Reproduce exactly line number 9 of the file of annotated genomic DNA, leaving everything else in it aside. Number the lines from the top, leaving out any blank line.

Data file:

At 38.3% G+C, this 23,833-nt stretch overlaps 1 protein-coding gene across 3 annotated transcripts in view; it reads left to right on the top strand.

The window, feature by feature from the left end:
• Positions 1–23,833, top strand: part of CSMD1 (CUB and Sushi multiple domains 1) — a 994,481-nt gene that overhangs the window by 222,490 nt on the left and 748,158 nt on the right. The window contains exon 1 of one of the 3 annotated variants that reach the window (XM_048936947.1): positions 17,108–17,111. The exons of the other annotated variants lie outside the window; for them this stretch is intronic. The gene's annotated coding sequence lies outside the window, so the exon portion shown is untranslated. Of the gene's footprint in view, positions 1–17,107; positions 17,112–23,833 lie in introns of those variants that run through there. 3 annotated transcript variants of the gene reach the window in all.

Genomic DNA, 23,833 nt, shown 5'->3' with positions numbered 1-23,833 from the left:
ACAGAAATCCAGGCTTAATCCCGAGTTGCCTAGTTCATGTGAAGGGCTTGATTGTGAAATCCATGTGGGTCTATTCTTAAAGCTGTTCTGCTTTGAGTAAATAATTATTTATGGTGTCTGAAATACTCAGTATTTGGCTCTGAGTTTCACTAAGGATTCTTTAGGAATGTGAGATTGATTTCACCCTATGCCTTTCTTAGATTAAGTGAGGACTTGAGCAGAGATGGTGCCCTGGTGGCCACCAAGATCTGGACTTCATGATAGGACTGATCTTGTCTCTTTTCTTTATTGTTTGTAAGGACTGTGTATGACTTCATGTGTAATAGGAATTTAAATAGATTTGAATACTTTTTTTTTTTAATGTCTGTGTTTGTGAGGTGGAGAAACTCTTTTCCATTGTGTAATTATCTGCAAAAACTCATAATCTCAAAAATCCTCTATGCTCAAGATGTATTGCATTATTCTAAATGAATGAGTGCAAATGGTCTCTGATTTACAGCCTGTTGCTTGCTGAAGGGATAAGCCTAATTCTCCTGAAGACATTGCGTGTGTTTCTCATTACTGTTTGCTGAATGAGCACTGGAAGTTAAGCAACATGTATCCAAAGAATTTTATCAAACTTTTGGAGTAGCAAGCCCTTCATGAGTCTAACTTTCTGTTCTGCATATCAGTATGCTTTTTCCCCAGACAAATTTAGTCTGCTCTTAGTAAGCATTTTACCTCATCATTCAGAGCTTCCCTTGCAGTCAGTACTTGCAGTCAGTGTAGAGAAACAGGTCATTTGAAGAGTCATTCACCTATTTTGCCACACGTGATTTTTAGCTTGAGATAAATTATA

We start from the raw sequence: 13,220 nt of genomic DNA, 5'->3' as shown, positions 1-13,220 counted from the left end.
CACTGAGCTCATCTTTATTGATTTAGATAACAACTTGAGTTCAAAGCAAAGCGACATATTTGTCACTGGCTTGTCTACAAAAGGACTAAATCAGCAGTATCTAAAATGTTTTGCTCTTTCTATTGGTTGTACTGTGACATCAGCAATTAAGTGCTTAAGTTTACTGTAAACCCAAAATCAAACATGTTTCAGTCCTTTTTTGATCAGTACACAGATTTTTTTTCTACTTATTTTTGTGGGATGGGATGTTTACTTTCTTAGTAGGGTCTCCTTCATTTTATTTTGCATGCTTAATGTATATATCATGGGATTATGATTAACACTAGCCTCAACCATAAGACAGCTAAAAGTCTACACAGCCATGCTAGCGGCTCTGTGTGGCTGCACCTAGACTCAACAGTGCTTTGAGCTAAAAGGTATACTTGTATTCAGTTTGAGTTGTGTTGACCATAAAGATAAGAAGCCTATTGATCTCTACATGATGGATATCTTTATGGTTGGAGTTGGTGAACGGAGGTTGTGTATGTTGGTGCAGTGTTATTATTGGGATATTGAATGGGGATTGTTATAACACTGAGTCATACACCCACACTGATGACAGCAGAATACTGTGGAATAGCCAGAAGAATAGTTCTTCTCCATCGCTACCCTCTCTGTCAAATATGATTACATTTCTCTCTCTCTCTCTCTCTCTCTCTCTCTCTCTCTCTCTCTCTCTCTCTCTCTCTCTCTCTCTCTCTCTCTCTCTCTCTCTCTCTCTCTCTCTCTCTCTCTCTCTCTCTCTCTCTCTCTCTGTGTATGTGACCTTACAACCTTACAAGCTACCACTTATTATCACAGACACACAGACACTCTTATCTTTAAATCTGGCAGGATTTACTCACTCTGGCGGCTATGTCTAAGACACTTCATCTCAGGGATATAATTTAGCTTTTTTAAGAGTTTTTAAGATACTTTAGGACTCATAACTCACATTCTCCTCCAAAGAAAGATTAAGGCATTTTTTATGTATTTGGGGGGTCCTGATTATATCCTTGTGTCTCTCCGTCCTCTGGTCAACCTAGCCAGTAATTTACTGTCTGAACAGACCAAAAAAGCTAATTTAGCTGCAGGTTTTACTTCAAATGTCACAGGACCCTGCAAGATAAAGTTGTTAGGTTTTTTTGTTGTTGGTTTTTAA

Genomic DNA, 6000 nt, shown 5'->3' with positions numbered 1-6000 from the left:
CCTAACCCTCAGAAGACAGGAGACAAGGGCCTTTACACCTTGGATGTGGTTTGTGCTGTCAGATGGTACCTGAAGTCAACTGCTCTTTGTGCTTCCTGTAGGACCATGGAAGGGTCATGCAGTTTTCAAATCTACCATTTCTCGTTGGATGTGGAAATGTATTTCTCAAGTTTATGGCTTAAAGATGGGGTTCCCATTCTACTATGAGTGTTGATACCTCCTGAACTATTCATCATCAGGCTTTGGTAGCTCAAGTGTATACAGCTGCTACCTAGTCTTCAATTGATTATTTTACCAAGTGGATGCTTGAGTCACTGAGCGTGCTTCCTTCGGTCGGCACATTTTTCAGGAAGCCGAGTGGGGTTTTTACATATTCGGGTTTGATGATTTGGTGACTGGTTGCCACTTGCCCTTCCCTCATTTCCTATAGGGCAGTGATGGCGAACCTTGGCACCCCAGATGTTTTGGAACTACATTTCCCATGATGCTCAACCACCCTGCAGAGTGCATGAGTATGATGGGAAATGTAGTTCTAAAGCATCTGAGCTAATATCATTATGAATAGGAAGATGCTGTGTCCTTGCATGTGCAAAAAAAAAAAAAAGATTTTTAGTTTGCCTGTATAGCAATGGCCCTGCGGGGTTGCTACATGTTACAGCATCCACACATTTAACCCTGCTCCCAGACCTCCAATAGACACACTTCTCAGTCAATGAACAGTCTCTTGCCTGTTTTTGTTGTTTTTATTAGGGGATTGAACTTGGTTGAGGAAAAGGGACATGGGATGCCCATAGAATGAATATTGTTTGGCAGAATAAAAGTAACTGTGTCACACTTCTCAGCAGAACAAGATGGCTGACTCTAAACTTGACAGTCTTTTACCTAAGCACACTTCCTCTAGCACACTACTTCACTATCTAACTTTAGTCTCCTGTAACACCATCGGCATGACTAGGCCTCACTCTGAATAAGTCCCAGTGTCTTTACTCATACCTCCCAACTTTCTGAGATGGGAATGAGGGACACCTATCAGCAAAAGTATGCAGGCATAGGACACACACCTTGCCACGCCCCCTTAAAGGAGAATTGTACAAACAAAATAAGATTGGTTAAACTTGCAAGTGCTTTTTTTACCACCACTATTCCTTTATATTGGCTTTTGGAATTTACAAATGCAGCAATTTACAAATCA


CCTAACCCTCAGAAGACAGGAGACAAGGGCCTTTACACCTTGGATGTGGTTTGTGCTGTCAGATGGTACCTGAAGTCAACTGCTCTTTGTGCTTCCTGTAGGACCATGGAAGGGTCATGCAGTTTTCAAATCTACCATTTCTCGTTGGATGTGGAAATGTATTTCTCAAGTTTATGGCTTAAAGATGGGGTTCCCATTCTACTATGAGTGTTGATACCTCCTGAACTATTCATCATCAGGCTTTGGTAGCTCAAGTGTATACAGCTGCTACCTAGTCTTCAATTGATTATTTTACCAAGTGGATGCTTGAGTCACTGAGCGTGCTTCCTTCGGTCGGCACATTTTTCAGGAAGCCGAGTGGGGTTTTTACATATTCGGGTTTGATGATTTGGTGACTGGTTGCCACTTGCCCTTCCCTCATTTCCTATAGGGCAGTGATGGCGAACCTTGGCACCCCAGATGTTTTGGAACTACATTTCCCATGATGCTCAACCACCCTGCAGAGTGCATGAGTATGATGGGAAATGTAGTTCTAAAGCATCTGAGCTAATATCATTATGAATAGGAAGATGCTGTGTCCTTGCATGTGCAAAAAAAAAAAAAAGATTTTTAGTTTGCCTGTATAGCAATGGCCCTGCGGGGTTGCTACATGTTACAGCATCCACACATTTAACCCTGCTCCCAGACCTCCAATAGACACACTTCTCAGTCAATGAACAGTCTCTTGCCTGTTTTTGTTGTTTTTATTAGGGGATTGAACTTGGTTGAGGAAAAGGGACATGGGATGCCCATAGAATGAATATTGTTTGGCAGAATAAAAGTAACTGTGTCACACTTCTCAGCAGAACAAGATGGCTGACTCTAAACTTGACAGTCTTTTACCTAAGCACACTTCCTCTAGCACACTACTTCACTATCTAACTTTAGTCTCCTGTAACACCATCGGCATGACTAGGCCTCACTCTGAATAAGTCCCAGTGTCTTTACTCATACCTCCCAACTTTCTGAGATGGGAATGAGGGACACCTATCAGCAAAAGTATGCAGGCATAGGACACACACCTTGCCACGCCCCCTTAAAGGAGAATTGTACAAACAAAATAAGATTGGTTAAACTTGCAAGTGCTTTTTTTACCACCACTATTCCTTTATATTGGCTTTTGGAATTTACAAATGCAGCAATTTACAAATCA